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INESCAPABLE CONCLUSION: U.S. influence in Middle East wanes Comment on this post ↓
September 17th, 2013 by Warren Swil

Coverage of Syria deal highlights

America’s second-fiddle status

President Obama has not boosted American influence in the Middle East with the deal on Syria. Click image to enlarge.

TEL AVIV, Israel – As Americans try to assess the short- and long-term implications of the deal on Syria, those most affected by the crisis (excluding the Syrians themselves) seem to have already made up their minds.
Russia won. The U.S. lost.
It’s perhaps not quite as simple as that. But there can be no mistaking the tone of the coverage here on Monday, and it is hardly reflected in U.S. media at all.
The influence of the United States, which took a mortal blow with George Bush’s ill-fated Iraq war and its aftermath 10 years ago, is at its lowest ebb in generations here.
The Syrian deal, widely seen as initiated by Russia, simply put a slammer on the point. (For the uninitiated, a “slammer” is an exclamation mark!)

THE WAY THE AGREEMENT that prevented – for now – a U.S. military attack on Syria has played out in media here is undeniably underpinning Russia as the main actor on the Middle East stage, while the relevance of the U.S. is fading.
Take the first sentence in the Monday editorial in the Jerusalem Post as Exhibit A.
Headlined Israel and the Syria deal the editorial begins: “Is the Russian-led agreement with the United States to do away with Syria’s stockpile of chemical weapons good for the Jews?”

The Jerusalem Post editorial on Monday which takes declining U.S. influence for granted. Click image to enlarge.

This is typical of all the stories (and television coverage) I have seen over the past few days. It is the “Russian-initiated” or “Russian-brokered” deal; the U.S. is seen as just a silent partner.
The Jerusalem Post just takes for granted that America plays second fiddle to Putin’s ascendant Russia.
“Still, the decline of US influence in the Middle East is worrying,” says the editorial as if this has been decided long since.
Did I miss the discussion in America?
“The US is, after all, Israel’s biggest and strongest ally and the Jewish state is heavily dependent on America, particularly regarding Iran’s nuclear weapons program,” the Jerusalem Post continues.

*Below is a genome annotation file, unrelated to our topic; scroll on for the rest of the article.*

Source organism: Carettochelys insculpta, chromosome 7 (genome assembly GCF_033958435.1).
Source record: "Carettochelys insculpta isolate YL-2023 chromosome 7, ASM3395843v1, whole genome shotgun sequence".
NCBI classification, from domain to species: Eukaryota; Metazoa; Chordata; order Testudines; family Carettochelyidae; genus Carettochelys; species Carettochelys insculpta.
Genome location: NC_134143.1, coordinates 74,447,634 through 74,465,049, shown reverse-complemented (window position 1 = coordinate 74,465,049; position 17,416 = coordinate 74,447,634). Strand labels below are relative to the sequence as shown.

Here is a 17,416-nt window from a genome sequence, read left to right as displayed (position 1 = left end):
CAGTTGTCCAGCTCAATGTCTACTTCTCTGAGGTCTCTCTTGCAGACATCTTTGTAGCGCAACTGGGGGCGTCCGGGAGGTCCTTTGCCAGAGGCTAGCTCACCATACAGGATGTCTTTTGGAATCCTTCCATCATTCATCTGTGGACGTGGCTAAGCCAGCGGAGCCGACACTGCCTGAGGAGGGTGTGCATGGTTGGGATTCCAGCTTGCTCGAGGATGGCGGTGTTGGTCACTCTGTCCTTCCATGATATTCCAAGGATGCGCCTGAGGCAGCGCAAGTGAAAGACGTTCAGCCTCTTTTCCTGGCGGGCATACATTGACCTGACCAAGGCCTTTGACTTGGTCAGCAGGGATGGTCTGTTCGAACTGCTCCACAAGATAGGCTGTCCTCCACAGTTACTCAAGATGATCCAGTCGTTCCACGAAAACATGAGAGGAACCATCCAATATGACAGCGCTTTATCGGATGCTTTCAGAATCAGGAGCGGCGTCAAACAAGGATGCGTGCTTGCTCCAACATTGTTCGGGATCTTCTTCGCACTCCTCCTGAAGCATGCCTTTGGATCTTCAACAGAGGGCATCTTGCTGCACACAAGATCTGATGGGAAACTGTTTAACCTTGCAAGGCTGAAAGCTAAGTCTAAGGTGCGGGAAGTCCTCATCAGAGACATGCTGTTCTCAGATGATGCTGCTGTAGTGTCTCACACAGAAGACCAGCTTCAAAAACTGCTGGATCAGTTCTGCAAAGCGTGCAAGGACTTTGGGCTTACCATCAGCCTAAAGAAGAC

It ends almost where it began, with Putin ascendant.
“The Russian-negotiated deal to destroy Assad’s chemical weapons, if implemented, would be a boon to Israeli interests. It is too early, however, to assess the implications for the Jewish state of an increasingly assertive Russia and a more hesitant US, particularly with regard to Iran.”
OK, so they use “more hesitant” instead of weaker-by-the-minute.
But you don’t have to look far to find more evidence to buttress the conclusion that the reaction to the deal is far more favorable to Russian interests in the region.
In a comprehensive roundup of Middle East reaction published on Page 3 of the Jerusalem Post, the most significant portions concern those who had little or no reaction at all.
In Reactions in Middle East to deal on Syria by Russia, US are mixed  the sub-headline tells it all: “Kuwait professor says Moscow is ‘calling the shots.”

The round-up of reaction to the Middle East deal published on Page 3 of the Jerusalem Post on Monday. Click image to enlarge.

Ariel Ben Solomon reports that America’s staunchest allies in the region – like Saudi Arabia, Turkey and even Egypt – are not happy with the outcome.
Quoting a local blogger, Ben Solomon writes “ … the Saudis are quietly trembling about the repercussions this may have for dealing with Iran.
“Saudi Arabia, which is increasing its aid to the rebels … is keeping relatively quiet,” he added.
In addition, staunch U.S. ally and potential European Union member Turkey is also not happy.
“Turkey, which has strongly backed the Syrian rebels, was reserved in its response to the deal, saying that the killing by the Syrian regime still needed to be stopped,” Ben Solomon writes.
What this amounts to is that American allies in the region perceive the diplomatic “solution” as weakness. Arabs and Israelis alike.
It has been a decade of decline. The U.S. lost all moral authority as an arbiter of peace in the Middle East after Dick Cheney and Donald Rumsfeld, aided an abetted by Colin Powell, sold the world a bill of goods and then invaded Iraq – with disastrous consequences that are well known by everyone today.
The Russian-initiated deal that leaves Syria’s president intact after he gassed his own people is just another nail in the coffin of waning U.S. ability to influence events in this troubled region.

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